Streaming data has moved from niche to normal. All top cloud providers have launched a streaming service, and over 80 percent of Fortune 100 companies use the most common streaming platform, Apache Kafka.
What’s fueling this shift toward ubiquity in the world of data engineering, positioning 2023 as a huge year for streaming technology? It’s simple: there’s an ever-increasing demand to reliably and quickly deliver events to support applications—and to do so at scale. As more and more use cases need subsecond updates to internal and external apps alike, it becomes imperative for companies to have access to data processing and dissemination.
Businesses are also using data differently today, gaining real-time insights by analyzing events in the moment they’re created for instant comparison between past and present, leading to better decision-making. This “next evolution” of data intelligence is based on the ability to react to events right as they occur.
As data streams continue to multiply in 2023, this reality has ushered in new use cases and requirements for analytics in real-time. This is why it’s now critical for data teams to embrace a different approach to analytics architecture—one that’s streaming-native—as they move beyond the traditional batch-oriented stack.
What does this evolution in streaming look like? Fast-moving data in motion has replaced static “data at rest” due to the 24/7 world of the Internet usurping daily batch mainframe operations. The result is that data now moves seamlessly within and between organizations via data systems and apps. Making this paradigm shift—and mindset shift—from fixed to flowing data will help organizations unlock the power of streaming.
Streaming data platforms have become as vital to companies as the central nervous system is to our bodies since both connect various functions while managing essential operations. Today you can find evolving technologies, like the real-time analytics database Apache Druid, that are “purpose-built” in their ability to support systems of data in motion: event databases and stream processors. In Druid’s case, users can query each event that enters the data stream. This takes place at a massive scale while also allowing subsecond queries on a combination of batch and stream data.
It’s just the start of a new period where streaming rapidly emerges as the centerpiece of data architecture. But how exactly can you enable subsecond analytics on streaming data and keep it scalable?
Overcoming “Data in Waiting”
As Kafka users focus on ramping up the next phase of data streaming, a problem has come to light: “data in motion” morphs into “data in waiting” when it’s time to analyze or put those streams to work in a user-facing application. Why? Because of the reliance on an analytics system that was designed not for streaming but for batch data.
The only way around this is to use a new type of database, hence the creation of Druid. Stream processors such as Kafka, in conjunction with Druid, help revamp trillions of events into streams that large volumes of users can simultaneously query. This combination has enabled fresh possibilities that have led to new analytics applications developers have built.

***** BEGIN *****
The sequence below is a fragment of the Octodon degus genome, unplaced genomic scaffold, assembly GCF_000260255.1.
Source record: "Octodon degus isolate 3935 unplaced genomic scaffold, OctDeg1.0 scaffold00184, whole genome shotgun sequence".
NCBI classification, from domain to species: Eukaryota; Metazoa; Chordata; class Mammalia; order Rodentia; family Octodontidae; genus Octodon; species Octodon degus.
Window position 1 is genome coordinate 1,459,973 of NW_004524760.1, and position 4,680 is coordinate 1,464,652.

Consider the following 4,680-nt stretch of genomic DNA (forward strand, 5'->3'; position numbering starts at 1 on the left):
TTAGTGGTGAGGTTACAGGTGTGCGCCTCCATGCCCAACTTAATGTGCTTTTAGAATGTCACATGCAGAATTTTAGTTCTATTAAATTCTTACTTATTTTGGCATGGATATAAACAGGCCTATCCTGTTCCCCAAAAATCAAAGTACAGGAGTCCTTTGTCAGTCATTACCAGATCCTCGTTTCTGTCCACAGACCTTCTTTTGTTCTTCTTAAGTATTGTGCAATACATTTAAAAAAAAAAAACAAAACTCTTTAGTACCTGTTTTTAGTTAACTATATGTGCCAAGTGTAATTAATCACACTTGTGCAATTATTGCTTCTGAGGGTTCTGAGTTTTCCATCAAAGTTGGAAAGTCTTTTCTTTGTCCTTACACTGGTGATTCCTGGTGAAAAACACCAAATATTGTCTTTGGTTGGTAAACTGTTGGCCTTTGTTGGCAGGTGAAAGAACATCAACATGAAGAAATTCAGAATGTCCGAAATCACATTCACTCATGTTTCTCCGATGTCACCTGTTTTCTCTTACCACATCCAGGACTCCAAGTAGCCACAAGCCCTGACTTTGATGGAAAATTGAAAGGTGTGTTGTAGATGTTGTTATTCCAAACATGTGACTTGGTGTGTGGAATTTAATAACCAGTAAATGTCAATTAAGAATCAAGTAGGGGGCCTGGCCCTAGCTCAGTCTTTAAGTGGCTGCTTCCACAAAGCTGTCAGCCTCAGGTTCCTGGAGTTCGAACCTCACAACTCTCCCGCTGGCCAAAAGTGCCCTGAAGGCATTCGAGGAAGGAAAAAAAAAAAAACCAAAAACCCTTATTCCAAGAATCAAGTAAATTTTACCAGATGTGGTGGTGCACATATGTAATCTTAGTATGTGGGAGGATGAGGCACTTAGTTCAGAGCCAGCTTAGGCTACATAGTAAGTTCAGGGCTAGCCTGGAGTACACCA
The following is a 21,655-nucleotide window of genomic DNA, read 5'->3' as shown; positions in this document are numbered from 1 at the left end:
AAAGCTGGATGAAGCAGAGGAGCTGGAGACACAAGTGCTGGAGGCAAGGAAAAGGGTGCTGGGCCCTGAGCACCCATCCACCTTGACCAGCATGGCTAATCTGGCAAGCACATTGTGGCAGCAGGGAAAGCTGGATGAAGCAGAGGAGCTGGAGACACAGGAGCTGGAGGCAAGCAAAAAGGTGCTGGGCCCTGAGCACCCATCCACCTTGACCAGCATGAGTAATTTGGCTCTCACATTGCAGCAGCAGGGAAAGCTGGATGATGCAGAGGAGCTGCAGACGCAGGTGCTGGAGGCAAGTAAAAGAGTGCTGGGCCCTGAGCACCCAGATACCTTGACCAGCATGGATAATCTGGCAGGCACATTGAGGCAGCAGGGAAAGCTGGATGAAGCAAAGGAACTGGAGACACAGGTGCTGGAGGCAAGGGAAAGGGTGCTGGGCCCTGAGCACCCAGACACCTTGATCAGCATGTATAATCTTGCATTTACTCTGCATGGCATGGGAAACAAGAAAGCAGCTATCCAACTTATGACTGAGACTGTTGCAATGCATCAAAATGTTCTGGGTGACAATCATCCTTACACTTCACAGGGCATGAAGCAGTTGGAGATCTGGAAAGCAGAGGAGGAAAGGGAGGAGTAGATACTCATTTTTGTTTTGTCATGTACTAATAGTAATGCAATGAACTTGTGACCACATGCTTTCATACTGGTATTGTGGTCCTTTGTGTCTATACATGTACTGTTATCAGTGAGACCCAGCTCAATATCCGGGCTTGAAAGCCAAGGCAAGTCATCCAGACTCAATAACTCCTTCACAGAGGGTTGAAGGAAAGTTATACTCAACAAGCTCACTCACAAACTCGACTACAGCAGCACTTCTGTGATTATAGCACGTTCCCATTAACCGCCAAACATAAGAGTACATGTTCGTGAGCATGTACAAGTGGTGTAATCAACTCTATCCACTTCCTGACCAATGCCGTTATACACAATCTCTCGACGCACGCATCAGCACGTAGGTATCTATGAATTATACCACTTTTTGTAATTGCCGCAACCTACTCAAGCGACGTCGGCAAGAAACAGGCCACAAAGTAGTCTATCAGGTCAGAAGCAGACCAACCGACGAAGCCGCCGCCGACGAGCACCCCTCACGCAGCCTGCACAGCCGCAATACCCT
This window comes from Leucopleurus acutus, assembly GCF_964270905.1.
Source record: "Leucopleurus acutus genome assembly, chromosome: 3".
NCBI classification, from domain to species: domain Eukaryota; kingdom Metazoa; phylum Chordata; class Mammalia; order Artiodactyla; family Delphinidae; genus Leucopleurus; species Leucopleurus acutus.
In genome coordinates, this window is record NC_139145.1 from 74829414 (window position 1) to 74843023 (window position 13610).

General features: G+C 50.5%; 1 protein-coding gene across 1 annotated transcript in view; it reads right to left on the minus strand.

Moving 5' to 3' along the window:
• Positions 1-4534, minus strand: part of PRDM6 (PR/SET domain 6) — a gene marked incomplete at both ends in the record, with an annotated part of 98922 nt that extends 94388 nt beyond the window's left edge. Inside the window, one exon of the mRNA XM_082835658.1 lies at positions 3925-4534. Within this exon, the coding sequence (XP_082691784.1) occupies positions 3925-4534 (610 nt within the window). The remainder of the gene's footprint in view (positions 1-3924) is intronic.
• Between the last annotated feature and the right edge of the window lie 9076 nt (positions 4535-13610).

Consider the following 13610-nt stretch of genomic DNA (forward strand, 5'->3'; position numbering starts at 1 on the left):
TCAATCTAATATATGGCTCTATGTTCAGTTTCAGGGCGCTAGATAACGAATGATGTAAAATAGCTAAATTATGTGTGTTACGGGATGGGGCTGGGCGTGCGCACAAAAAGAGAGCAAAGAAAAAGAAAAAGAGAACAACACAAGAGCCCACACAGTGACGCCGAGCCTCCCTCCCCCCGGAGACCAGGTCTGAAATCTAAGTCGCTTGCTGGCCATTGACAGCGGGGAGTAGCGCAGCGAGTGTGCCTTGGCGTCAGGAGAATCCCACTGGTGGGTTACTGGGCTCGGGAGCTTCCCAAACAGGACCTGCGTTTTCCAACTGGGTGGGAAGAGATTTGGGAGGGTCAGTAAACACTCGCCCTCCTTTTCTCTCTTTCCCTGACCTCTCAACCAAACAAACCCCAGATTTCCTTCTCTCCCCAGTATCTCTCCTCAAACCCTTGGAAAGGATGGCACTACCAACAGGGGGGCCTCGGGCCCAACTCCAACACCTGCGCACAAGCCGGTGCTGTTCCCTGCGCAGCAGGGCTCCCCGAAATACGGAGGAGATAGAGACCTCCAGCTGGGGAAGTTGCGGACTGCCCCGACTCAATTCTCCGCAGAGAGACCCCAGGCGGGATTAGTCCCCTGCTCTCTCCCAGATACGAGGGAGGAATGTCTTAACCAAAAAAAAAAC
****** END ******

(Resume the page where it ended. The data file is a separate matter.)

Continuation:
Scalability is another key reason to use Druid for streaming data analytics since its capabilities in this regard are nearly infinite, scaling tens of millions events every second. Druid also dodges resource lag and overprovisioning via dynamic scaling, Data teams can easily add computing power and scale out with zero downtime.
It doesn’t make sense to use a cloud data warehouse to serve batch-oriented and real-time use cases at once since that’s counter to the goals of a streaming pipeline. In this case, batch processing will slow the whole pipeline down, decreasing the value of speedy real-time. But by leveraging Kafka and Druid hand in hand, the combined platform can ingest millions of events per second through Kafka while juggling hundreds of concurrent analyst queries.
A Bigger Future
The streaming-native approach to analytics may sound very forward-thinking, but it’s already happening. Many organizations are ahead of the curve, recognizing that streaming data is a force multiplier when it comes to moving, analyzing, and sharing data. New use cases and products continue to come to fruition via streaming technology. Companies that embrace this reality will gain a competitive advantage this year and for the foreseeable future.
Druid is not only purpose-built for emerging streaming use cases, but it’s also perfect for an application that relies on the analytics and transactional database worlds alike. Pairing streaming data with Druid, data teams have developed mission-critical apps that make four invaluable things possible: customer-facing analytics, operational visibility, real-time decision-making, and drill-down exploration. This isn’t the end of this trajectory but only the beginning—as this current trend takes root, developers are already working to build a new wave of analytics applications to shape the future.